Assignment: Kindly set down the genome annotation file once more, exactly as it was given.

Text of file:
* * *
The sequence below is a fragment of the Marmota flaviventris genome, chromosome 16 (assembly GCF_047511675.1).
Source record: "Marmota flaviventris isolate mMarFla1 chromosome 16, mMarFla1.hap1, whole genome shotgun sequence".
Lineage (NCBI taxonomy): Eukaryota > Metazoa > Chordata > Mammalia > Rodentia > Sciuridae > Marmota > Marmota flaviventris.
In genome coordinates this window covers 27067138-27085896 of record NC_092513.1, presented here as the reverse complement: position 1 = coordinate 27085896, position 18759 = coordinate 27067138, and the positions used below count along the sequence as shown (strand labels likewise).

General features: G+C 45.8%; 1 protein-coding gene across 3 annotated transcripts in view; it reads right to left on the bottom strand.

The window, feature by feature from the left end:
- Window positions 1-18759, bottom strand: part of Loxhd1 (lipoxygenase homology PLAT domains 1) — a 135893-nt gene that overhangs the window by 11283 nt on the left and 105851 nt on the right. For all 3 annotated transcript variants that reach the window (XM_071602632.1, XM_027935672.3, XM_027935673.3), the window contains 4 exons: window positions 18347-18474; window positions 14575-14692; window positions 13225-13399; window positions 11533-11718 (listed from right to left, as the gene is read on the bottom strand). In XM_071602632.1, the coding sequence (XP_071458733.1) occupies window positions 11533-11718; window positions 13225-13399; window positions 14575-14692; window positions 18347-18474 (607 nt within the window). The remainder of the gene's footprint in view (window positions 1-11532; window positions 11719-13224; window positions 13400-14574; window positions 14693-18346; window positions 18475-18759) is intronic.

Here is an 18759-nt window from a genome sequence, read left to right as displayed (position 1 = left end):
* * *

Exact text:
The sequence below is a fragment of the Marmota flaviventris genome, chromosome 16 (assembly GCF_047511675.1).
Source record: "Marmota flaviventris isolate mMarFla1 chromosome 16, mMarFla1.hap1, whole genome shotgun sequence".
Lineage (NCBI taxonomy): Eukaryota > Metazoa > Chordata > Mammalia > Rodentia > Sciuridae > Marmota > Marmota flaviventris.
In genome coordinates this window covers 27067138-27085896 of record NC_092513.1, presented here as the reverse complement: position 1 = coordinate 27085896, position 18759 = coordinate 27067138, and the positions used below count along the sequence as shown (strand labels likewise).

General features: G+C 45.8%; 1 protein-coding gene across 3 annotated transcripts in view; it reads right to left on the bottom strand.

The window, feature by feature from the left end:
- Window positions 1-18759, bottom strand: part of Loxhd1 (lipoxygenase homology PLAT domains 1) — a 135893-nt gene that overhangs the window by 11283 nt on the left and 105851 nt on the right. For all 3 annotated transcript variants that reach the window (XM_071602632.1, XM_027935672.3, XM_027935673.3), the window contains 4 exons: window positions 18347-18474; window positions 14575-14692; window positions 13225-13399; window positions 11533-11718 (listed from right to left, as the gene is read on the bottom strand). In XM_071602632.1, the coding sequence (XP_071458733.1) occupies window positions 11533-11718; window positions 13225-13399; window positions 14575-14692; window positions 18347-18474 (607 nt within the window). The remainder of the gene's footprint in view (window positions 1-11532; window positions 11719-13224; window positions 13400-14574; window positions 14693-18346; window positions 18475-18759) is intronic.

Here is an 18759-nt window from a genome sequence, read left to right as displayed (position 1 = left end):